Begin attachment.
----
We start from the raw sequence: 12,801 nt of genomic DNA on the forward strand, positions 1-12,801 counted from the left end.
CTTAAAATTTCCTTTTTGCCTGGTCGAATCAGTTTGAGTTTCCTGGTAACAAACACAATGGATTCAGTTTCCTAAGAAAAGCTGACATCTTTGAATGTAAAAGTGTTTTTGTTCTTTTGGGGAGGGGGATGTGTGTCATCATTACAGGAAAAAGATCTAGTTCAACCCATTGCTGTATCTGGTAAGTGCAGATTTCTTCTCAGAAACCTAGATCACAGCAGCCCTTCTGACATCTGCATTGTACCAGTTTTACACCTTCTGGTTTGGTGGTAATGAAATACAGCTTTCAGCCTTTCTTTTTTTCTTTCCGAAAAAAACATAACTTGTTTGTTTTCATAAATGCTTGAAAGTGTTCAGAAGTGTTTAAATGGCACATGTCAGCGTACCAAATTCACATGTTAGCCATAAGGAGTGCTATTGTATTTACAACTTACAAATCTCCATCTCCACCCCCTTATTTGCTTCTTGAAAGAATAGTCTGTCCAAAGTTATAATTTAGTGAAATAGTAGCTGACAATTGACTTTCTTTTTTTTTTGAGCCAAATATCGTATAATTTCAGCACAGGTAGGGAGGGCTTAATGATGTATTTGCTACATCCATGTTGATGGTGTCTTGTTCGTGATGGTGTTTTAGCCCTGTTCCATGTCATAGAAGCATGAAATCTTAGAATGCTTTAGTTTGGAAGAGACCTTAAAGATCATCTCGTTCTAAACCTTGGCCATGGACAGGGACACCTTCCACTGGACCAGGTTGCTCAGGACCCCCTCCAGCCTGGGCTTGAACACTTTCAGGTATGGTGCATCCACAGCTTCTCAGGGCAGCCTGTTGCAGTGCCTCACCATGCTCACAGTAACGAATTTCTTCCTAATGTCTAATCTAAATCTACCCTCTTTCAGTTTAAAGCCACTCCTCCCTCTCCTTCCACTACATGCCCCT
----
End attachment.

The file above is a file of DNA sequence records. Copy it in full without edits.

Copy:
We start from the raw sequence: 12,801 nt of genomic DNA on the forward strand, positions 1-12,801 counted from the left end.
CTTAAAATTTCCTTTTTGCCTGGTCGAATCAGTTTGAGTTTCCTGGTAACAAACACAATGGATTCAGTTTCCTAAGAAAAGCTGACATCTTTGAATGTAAAAGTGTTTTTGTTCTTTTGGGGAGGGGGATGTGTGTCATCATTACAGGAAAAAGATCTAGTTCAACCCATTGCTGTATCTGGTAAGTGCAGATTTCTTCTCAGAAACCTAGATCACAGCAGCCCTTCTGACATCTGCATTGTACCAGTTTTACACCTTCTGGTTTGGTGGTAATGAAATACAGCTTTCAGCCTTTCTTTTTTTCTTTCCGAAAAAAACATAACTTGTTTGTTTTCATAAATGCTTGAAAGTGTTCAGAAGTGTTTAAATGGCACATGTCAGCGTACCAAATTCACATGTTAGCCATAAGGAGTGCTATTGTATTTACAACTTACAAATCTCCATCTCCACCCCCTTATTTGCTTCTTGAAAGAATAGTCTGTCCAAAGTTATAATTTAGTGAAATAGTAGCTGACAATTGACTTTCTTTTTTTTTTGAGCCAAATATCGTATAATTTCAGCACAGGTAGGGAGGGCTTAATGATGTATTTGCTACATCCATGTTGATGGTGTCTTGTTCGTGATGGTGTTTTAGCCCTGTTCCATGTCATAGAAGCATGAAATCTTAGAATGCTTTAGTTTGGAAGAGACCTTAAAGATCATCTCGTTCTAAACCTTGGCCATGGACAGGGACACCTTCCACTGGACCAGGTTGCTCAGGACCCCCTCCAGCCTGGGCTTGAACACTTTCAGGTATGGTGCATCCACAGCTTCTCAGGGCAGCCTGTTGCAGTGCCTCACCATGCTCACAGTAACGAATTTCTTCCTAATGTCTAATCTAAATCTACCCTCTTTCAGTTTAAAGCCACTCCTCCCTCTCCTTCCACTACATGCCCCT